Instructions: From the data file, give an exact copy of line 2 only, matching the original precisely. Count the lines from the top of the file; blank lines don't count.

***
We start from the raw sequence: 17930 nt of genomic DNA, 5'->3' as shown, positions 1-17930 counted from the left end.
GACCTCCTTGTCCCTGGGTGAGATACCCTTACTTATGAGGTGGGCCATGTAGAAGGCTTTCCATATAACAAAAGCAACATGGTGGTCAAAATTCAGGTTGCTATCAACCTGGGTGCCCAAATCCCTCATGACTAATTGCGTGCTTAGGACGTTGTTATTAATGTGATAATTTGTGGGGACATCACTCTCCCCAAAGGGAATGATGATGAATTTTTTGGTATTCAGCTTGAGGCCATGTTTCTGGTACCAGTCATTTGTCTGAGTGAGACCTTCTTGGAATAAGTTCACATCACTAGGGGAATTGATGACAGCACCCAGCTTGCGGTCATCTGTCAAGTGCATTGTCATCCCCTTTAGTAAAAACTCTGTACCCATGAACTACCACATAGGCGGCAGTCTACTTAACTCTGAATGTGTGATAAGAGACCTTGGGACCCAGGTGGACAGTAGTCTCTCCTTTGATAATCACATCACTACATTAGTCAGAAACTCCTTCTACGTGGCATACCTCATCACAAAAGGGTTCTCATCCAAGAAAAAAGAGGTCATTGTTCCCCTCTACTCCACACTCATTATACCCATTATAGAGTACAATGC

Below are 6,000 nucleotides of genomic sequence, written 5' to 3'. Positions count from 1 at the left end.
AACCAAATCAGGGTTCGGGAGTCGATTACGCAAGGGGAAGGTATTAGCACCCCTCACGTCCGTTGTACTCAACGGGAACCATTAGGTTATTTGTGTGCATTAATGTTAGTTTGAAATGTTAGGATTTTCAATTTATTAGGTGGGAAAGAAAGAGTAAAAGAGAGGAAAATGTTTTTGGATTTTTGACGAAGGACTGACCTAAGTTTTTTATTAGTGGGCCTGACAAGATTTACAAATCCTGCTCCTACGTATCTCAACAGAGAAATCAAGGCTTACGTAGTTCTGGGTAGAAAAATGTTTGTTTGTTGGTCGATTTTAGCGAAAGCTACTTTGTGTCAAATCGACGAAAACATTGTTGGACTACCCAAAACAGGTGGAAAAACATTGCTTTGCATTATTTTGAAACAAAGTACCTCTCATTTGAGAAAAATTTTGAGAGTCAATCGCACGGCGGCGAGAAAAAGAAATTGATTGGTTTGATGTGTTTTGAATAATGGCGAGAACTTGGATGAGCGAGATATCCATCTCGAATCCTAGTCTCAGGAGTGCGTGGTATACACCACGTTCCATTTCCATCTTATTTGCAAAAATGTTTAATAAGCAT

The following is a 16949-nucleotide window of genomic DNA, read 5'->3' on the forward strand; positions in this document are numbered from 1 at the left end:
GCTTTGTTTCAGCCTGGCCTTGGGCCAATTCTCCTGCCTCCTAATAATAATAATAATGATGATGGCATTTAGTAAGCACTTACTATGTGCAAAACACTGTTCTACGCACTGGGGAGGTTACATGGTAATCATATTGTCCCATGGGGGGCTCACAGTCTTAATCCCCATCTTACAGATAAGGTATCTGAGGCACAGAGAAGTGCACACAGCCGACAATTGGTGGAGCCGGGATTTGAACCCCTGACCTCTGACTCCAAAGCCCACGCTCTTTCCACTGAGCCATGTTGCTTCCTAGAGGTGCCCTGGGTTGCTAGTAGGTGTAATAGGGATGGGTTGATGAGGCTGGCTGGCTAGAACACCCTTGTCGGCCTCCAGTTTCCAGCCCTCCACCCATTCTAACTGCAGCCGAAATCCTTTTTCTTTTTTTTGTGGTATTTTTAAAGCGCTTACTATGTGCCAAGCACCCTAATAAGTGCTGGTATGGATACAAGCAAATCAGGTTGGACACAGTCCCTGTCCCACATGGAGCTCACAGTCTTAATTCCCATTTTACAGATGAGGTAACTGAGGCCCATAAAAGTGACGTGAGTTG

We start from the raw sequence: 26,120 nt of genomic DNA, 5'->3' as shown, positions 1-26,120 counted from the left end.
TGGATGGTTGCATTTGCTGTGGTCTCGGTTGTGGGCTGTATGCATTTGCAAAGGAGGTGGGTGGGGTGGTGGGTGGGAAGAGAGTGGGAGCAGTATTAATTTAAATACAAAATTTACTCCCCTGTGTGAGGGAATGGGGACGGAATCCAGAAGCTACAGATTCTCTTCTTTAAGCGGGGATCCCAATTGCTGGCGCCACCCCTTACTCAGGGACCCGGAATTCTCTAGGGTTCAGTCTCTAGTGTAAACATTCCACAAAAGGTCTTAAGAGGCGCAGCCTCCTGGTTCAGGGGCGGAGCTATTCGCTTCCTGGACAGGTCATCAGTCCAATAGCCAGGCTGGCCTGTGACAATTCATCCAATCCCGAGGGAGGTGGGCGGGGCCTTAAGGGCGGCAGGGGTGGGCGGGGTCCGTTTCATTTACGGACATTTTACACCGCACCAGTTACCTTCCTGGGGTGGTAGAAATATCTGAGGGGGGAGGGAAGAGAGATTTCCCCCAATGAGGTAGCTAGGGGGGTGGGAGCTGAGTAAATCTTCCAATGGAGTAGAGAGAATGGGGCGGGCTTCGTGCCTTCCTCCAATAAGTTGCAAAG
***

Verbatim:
GACCTCCTTGTCCCTGGGTGAGATACCCTTACTTATGAGGTGGGCCATGTAGAAGGCTTTCCATATAACAAAAGCAACATGGTGGTCAAAATTCAGGTTGCTATCAACCTGGGTGCCCAAATCCCTCATGACTAATTGCGTGCTTAGGACGTTGTTATTAATGTGATAATTTGTGGGGACATCACTCTCCCCAAAGGGAATGATGATGAATTTTTTGGTATTCAGCTTGAGGCCATGTTTCTGGTACCAGTCATTTGTCTGAGTGAGACCTTCTTGGAATAAGTTCACATCACTAGGGGAATTGATGACAGCACCCAGCTTGCGGTCATCTGTCAAGTGCATTGTCATCCCCTTTAGTAAAAACTCTGTACCCATGAACTACCACATAGGCGGCAGTCTACTTAACTCTGAATGTGTGATAAGAGACCTTGGGACCCAGGTGGACAGTAGTCTCTCCTTTGATAATCACATCACTACATTAGTCAGAAACTCCTTCTACGTGGCATACCTCATCACAAAAGGGTTCTCATCCAAGAAAAAAGAGGTCATTGTTCCCCTCTACTCCACACTCATTATACCCATTATAGAGTACAATGC